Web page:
When done right, branding can tell your story and communicate your values as a restaurant or food brand effectively. Take the case of Manila-based design firm Design For Tomorrow which recently collaborated with Kind Kones, an all-natural vegan ice cream brand from Malaysia.
“The first thing we challenged them with was the foundation,” says Design For Tomorrow creative director and chief strategist Ric Gindap. “Let’s go back to the basics. What are you trying to do with this? Why is this really important since there are so many dessert brands out there? What makes you different? What’s the most authentic component of the brand that cannot be challenged by anyone else?”
Kind Kones co-founders Ish and Serina Bajaj are both lactose intolerant. They love dessert but cannot consume dairy so they made their own desserts. “Our strategy was pinned down to that point of authenticity and mixed it with our studies of the competitive landscape when it comes to a product in this category—not only in Kuala Lumpur but all over Southeast Asia,” says Gindap.
“The purpose of branding and a well-calibrated environment is to bring you to another place,” says Design For Tomorrow creative director and chief strategist Ric Gindap.
Kind Kones believes that their product is kinder to the body (with all natural and plant-based ingredients) as well as to the planet (it’s more sustainable with no animal products). Their logo reflects this ethos with a bespoke wordmark featuring soft and organic edges. A leaf on the first “k” was added to communicate sustainability and the natural components of the product. The logo is also set in lowercase. “It has that approachable, friendly vibe. It’s very democratic in a way,” explains Gindap.
The packaging meanwhile features bold colors that mirror the store interiors and is embellished with abstract graphics of the ingredients of each particular flavor. Every aspect reinforces the brand’s philosophy and helps carry its story forward.
Why is good branding important for a restaurant or food business? Gindap believes it’s transportive. “Why do we travel? Because we want experiences to bring home. If you go to La Picara, it transports you to a different world,” Gindap says of the Spanish-Asian fusion restaurant in Bonifacio Global City that Design For Tomorrow also worked on.
“Branding, storytelling, and environment design are all components of this transportive experience a diner should have.”
“The purpose of branding and a well-calibrated environment is to bring you to another place. Life is monotonous, life is tragic sometimes, life is full of challenges, and like movies, a good restaurant will transport you to another place. Branding, storytelling, and environment design are all components of this transportive experience a diner should have.”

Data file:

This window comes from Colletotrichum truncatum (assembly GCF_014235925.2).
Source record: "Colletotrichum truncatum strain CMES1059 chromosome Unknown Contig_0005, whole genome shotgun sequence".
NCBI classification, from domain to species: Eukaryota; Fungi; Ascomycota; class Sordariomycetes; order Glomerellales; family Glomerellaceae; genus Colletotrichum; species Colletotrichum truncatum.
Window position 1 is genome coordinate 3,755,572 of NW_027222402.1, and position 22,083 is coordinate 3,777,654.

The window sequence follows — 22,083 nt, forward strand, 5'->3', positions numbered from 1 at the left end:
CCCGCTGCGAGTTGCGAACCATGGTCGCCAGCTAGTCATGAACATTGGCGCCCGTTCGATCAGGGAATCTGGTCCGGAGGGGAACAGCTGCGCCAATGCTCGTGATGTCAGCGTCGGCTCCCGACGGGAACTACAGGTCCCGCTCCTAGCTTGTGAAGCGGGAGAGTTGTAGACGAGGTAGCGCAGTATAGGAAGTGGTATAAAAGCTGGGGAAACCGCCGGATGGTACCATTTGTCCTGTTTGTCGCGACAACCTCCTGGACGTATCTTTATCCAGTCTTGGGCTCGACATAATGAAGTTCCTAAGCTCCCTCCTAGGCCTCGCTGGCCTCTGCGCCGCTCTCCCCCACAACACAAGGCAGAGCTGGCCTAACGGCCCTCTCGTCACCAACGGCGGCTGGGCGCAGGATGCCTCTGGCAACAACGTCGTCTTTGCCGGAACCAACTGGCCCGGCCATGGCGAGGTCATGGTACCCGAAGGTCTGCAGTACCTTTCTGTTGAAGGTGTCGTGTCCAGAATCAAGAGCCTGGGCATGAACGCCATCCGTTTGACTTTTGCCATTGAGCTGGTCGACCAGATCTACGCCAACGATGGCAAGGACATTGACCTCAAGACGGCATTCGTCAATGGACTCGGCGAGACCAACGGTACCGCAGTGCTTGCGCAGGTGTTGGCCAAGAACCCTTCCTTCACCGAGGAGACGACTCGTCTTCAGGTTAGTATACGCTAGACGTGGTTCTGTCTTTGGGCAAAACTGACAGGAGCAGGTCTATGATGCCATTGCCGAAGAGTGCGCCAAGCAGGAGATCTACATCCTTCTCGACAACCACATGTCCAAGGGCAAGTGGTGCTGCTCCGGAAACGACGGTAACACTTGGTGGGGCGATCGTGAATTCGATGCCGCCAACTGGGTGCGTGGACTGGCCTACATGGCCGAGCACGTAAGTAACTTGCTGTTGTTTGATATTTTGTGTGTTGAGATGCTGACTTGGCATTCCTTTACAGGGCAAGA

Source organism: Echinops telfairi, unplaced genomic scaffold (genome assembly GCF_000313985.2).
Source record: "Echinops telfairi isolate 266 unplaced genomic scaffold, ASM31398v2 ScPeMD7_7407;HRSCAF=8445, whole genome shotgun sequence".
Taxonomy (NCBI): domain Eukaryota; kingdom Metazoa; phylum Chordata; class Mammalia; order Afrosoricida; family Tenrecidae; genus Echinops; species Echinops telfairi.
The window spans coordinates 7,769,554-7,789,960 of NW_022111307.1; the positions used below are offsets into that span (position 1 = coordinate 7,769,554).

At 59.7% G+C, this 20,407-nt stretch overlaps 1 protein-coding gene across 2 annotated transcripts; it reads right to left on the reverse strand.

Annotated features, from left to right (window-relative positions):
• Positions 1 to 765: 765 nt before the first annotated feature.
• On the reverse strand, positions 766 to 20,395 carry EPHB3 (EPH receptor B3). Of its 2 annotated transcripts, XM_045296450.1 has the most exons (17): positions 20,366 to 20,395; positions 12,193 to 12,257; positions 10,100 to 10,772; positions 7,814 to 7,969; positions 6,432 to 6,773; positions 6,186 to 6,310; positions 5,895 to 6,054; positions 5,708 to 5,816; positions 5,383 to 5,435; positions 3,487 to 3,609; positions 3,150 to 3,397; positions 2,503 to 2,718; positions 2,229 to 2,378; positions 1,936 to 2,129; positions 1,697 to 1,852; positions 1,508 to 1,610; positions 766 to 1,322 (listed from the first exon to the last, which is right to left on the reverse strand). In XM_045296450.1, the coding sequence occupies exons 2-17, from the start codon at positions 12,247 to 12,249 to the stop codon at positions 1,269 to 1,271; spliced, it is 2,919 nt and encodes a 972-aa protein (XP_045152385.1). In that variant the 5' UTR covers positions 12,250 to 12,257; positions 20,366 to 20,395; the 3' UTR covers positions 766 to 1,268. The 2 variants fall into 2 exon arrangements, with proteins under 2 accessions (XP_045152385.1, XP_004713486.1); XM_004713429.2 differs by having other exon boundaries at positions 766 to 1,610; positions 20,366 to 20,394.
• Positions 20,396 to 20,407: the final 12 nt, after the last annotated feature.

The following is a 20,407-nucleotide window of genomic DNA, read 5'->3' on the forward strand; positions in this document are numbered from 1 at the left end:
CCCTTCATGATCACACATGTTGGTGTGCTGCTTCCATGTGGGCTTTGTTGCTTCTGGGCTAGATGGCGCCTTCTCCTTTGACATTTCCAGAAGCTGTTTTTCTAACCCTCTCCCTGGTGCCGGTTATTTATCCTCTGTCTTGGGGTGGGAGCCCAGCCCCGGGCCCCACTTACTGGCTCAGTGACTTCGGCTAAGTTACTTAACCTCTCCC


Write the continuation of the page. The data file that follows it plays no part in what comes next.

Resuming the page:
Here, Gindap shares advice on how to approach branding for your restaurant or food brand.
Start branding at conception
“The goal is to do everything right at the beginning. This way, you can bounce around ideas. It’s always more expensive to rebrand than doing things right the first time. Do you want to do everything properly and well during the first go and save you all the anguish and trouble of rebranding in the middle of the entire thing? So invest a little.”
Value connections and chemistry
“Make sure you are partnering with a consultant or agency that makes you feel that you are understood. Branding is not easy. It’s like dating or getting into a relationship. The longer the branding takes, the more important the level of trust, respect, and faith in each other should be.”
“Work with people who can challenge you. If they keep on doing whatever you say, you’re not working with a consultant. You are working with a draftsman. A hallmark of a great consultant is that they will listen to what you have to say, they will use all the best elements in what you’re saying, but they inject a little bit of fresh perspective into the mix and make it totally exciting and engaging.”
“Most of the anguish of branding collaboration is that when you ask clients what they want or who they are they say, ‘I don’t know what I want but I’ll know it when I see it.’ When you hear something like that, it’s going to be a challenging process because it’s going to be rooted in guesswork.”
Have a clear vision
“Most of the anguish of branding collaboration is that when you ask clients what they want or who they are they say, ‘I don’t know what I want but I’ll know it when I see it.’ When you hear something like that, it’s going to be a challenging process because it’s going to be rooted in guesswork. Have a clear definition of who or what you are. Powerful branding can be based on this. That’s why it’s called brand identity because it’s projecting who you are. Once the vision is clear and the strategy is defined, your agency should be able to articulate that vision in visual and verbal form.”
Be consistent with your branding
“This is where we fail in the long term—the consistency in managing the branding. There should be an internal brand guardian that polices the branding, safeguards it from all violations, and makes sure that the brand is applied consistently. You have great signage outside, but your menu is printed on a lousy printer. Those are inconsistencies that need to be safeguarded. For restaurants and food brands, it’s important that consistency is reached across the board.”